Can Kuwait achieve its first budget surplus in years?

Fitch: Even without a debt law, the government meets its financing obligations
Can Kuwait achieve its first budget surplus in years?
Kuwait budget

Can Kuwait achieve a surplus in its budget for the year 2022-2023, the first in nine years?

It is a very likely scenario, especially since the budget figures are based on an average oil price of $65 per barrel, whilst the current oil prices have far surpassed this figure.

In fact, Kuwait’s Ministry of Finance had submitted the draft budget law for 2022-2023, with a projected deficit estimated to be the 9th in a row, of 3.1 billion dinars ($10.26 billion).

This deficit is for a fiscal year that begins on April 1, 2022, and ends on March 31, 2023. It is a decline of 74.2% from the current year’s estimates, which amounts to 12.1 billion dinars.

While budget figures are based on average oil prices of $65, it has adopted $75 as a break-even price in the budget.

The fiscal breakeven oil price (FBOP) is the oil price that is necessary to balance the budget of an oil-exporting country. As such, it depends on the analysis of the countries’ revenues and expenditures.

But what does that mean?


While it is facing major economic challenges in terms of its public finances, Kuwait will start the era of surpluses again. This is given that current oil price levels are hovering around the $90 a barrel threshold.

Kuwait had assumed an average oil price of $45 a barrel in the current fiscal year’s budget, despite the upward trend in crude prices since the beginning of the fiscal year that ends on March 31, 2022.

Budget figures: $55 billion in oil revenues


According to the budget draft figures submitted by the Ministry of Finance to the newly formed cabinet headed by Sheikh Sabah Khaled Al-Hamad Al-Sabah, the country expects expenditure to slow by 4.8% to 21.9 billion dinars ($72.2 billion), with capital expenditures accounting for 13.2% of this total.

In contrast, total revenues are estimated at 18.8 billion dinars ($62 billion), of which oil revenues amount to 16.7 billion dinars ($55.2 billion), or 89% of total revenues. This reflects an increase of 83.4% over the current budget. On the other hand, non-oil revenues were estimated at 2.1 billion dinars.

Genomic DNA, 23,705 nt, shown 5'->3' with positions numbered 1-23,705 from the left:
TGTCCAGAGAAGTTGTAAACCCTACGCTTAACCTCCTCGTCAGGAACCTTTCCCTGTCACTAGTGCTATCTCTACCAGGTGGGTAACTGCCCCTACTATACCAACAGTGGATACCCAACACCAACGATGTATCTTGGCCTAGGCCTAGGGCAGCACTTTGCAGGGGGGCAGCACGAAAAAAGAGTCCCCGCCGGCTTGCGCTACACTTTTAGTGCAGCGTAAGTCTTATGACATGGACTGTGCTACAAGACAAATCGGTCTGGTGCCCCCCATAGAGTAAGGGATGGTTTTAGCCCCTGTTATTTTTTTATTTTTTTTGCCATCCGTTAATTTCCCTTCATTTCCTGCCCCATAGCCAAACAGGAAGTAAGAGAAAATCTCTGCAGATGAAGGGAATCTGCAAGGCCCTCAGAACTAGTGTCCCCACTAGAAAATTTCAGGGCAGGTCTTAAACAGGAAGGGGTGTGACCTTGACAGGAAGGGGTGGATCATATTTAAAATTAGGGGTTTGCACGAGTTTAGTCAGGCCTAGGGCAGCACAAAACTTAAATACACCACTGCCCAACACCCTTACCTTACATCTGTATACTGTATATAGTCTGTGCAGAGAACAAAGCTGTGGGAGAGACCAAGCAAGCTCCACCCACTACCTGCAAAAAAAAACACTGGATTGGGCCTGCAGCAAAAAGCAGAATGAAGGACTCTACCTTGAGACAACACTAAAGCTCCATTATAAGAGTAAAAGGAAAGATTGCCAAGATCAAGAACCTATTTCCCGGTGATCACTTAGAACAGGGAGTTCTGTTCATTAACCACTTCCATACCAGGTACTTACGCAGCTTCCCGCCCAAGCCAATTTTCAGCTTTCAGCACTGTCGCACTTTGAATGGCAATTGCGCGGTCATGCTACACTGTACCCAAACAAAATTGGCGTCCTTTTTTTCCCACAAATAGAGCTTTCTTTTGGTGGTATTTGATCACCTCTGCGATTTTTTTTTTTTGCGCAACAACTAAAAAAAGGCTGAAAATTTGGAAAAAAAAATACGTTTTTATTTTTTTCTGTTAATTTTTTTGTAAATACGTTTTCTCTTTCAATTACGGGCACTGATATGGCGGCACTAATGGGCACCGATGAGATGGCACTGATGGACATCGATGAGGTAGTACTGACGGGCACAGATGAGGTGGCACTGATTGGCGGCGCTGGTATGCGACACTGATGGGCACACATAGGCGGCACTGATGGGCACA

The daily oil production volume for the 2022-2023 fiscal year is expected to reach 2.730 million barrels, compared to 2.425 million barrels in the 2021-2022 fiscal year.

In addition, the Ministry of Finance has set a budget ceiling that does not exceed 22 billion dinars, while maintaining a healthy proportion of capital spending to support the national economy.

In this context, “Fitch”, the credit rating agency, downgraded Kuwait’s sovereign credit rating from “AA” to “AA-” with a change in the outlook from negative to stable, noting that the downgrade reflects the results of Kuwait’s general budget, which it considered highly sensitive to changes in oil prices and production.

Practically, a change up or down in the average price of a barrel of oil by about $10 per barrel, would change the balance of the public budget by about 5.5% of GDP (up or down) with other factors held constant.

In addition, a change in oil production by about 100,000 barrels per day (up or down) would change the balance of the public budget by about 1.7% of GDP (up or down).


The 2021-2022 budget records a recovery in the financial balance


With regard to the budget figures for the year 2021-2022, the total financial revenues of Kuwait in April-December 2021, which total up to 11.5 billion dinars ($10.5 billion), exceeded the total revenues collected in the last fiscal year. Oil revenues accounted for 88% of the total revenues collected in the first nine months of 2021.